Hamlin, who is Busch’s JGR teammate, has qualified for his fourth consecutive Chase. Driver of the No. 11 FedEx Toyota, Hamlin finished eighth in points last year but is bidding to post his best overall standing since placing third in 2006. While Busch has three more victories than Hamlin (4-1), the latter has two more top-five (8-6) and five more top-10 finishes (13-8) than his teammate. It’s exactly the kind of consistency that continues to elude Busch, despite the requisite sharing of information.
“Yeah, it’s kind of a struggle a little bit because it seems like whenever Denny finds something that he can really run well with, and we try to put it in my car, I can’t drive it,” Busch said. “I’m not very good at being able to put in what Denny can put in his car and run well with it.
“So Denny and I talk. We share information all the time. Our teams work real closely together. All the Gibbs teams do, as a matter of fact. We were pulling (Joey) Logano in there and using his notes, now that he’s getting to the tracks a second time, stuff like that. It’s hard because these cars are so temperamental, trying to find the right setup and the right thing that works is hard to do. But we do talk and we do try to share information as much as possible.”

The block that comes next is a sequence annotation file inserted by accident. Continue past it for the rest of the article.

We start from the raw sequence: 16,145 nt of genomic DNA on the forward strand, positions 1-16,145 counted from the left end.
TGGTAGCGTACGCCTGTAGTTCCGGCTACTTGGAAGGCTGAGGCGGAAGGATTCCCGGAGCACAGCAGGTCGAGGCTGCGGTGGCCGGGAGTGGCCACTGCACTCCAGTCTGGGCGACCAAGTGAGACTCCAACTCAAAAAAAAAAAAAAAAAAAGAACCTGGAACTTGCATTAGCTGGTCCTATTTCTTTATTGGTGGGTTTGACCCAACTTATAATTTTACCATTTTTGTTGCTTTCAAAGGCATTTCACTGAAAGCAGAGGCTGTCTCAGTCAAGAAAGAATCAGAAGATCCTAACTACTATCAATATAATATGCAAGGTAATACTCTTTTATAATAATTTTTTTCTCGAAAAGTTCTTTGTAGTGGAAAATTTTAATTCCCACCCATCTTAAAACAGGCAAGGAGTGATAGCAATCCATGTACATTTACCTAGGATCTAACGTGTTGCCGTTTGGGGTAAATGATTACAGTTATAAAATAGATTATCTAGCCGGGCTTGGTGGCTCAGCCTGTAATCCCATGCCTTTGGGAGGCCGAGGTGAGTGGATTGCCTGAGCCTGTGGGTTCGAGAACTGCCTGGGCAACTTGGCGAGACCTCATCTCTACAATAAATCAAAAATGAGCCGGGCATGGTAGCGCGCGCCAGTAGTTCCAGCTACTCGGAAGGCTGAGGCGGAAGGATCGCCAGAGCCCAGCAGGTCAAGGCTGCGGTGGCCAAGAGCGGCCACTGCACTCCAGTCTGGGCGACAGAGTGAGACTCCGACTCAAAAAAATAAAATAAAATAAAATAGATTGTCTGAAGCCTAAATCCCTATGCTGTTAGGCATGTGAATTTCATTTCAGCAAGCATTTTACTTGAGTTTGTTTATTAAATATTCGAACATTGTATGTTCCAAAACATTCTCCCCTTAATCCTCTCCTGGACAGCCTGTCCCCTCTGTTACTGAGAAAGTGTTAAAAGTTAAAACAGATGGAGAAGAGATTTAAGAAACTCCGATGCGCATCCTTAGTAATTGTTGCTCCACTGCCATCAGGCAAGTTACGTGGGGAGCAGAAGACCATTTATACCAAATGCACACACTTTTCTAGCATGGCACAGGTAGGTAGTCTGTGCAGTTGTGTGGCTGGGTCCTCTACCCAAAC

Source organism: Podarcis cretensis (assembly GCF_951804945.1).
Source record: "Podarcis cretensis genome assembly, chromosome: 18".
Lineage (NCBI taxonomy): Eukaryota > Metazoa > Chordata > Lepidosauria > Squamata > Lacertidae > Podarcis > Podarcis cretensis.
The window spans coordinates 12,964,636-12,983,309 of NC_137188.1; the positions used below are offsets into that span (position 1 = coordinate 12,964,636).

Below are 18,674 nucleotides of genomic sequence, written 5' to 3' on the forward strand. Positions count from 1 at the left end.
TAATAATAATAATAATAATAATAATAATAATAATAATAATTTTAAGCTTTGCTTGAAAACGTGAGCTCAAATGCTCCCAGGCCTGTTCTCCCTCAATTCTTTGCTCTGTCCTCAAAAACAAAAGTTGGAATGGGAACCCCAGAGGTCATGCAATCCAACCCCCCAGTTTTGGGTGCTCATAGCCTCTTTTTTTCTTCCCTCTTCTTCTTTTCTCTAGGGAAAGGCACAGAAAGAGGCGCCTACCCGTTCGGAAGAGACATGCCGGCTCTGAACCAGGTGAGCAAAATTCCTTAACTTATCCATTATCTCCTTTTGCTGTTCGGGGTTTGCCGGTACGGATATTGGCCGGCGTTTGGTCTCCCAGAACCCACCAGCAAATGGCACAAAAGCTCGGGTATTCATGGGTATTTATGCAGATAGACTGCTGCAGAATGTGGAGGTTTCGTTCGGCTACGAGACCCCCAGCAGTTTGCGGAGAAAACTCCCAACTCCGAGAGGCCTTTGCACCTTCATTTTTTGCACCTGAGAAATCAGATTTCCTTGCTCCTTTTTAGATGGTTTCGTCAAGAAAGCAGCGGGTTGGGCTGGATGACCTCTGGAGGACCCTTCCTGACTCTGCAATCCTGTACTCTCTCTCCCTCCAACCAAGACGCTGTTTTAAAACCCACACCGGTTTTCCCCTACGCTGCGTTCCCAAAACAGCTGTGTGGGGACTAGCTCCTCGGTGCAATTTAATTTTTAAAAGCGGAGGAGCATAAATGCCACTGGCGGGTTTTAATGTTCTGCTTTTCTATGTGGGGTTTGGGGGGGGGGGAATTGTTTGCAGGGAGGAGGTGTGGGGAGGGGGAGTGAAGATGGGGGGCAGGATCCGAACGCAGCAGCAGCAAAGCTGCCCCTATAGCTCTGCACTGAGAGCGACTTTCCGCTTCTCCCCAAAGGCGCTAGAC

Busch insisted that he was not merely parroting the company line with his praise of Hamlin.
“It’s just the way that drivers are,” Busch said. “It’s the way that a driver enters the corner, which is different than the next guy. All of us have different driving styles. There’s not one driver out there that has the same driving style as another. Everybody is different.
“That’s the thing, because sometimes when we go to test, Denny and myself, I’ve pushed myself to drive more like him, and I’ve become a little bit better at learning the ways that he does drive his car, so it helps me sometimes. While we’re in a race, I can go back and think to that, try the things I know Denny is doing. It seems to help sometimes. (But) it’s hard to carry that every single lap because it’s not the way you were brought up driving or the way you drive your cars. You’re trying to pick up somebody else’s traits. Sometimes it’s good, sometimes it’s bad. If you can get a car that drives really, really good _ that fits you _ then ultimately that’s who wins every week.”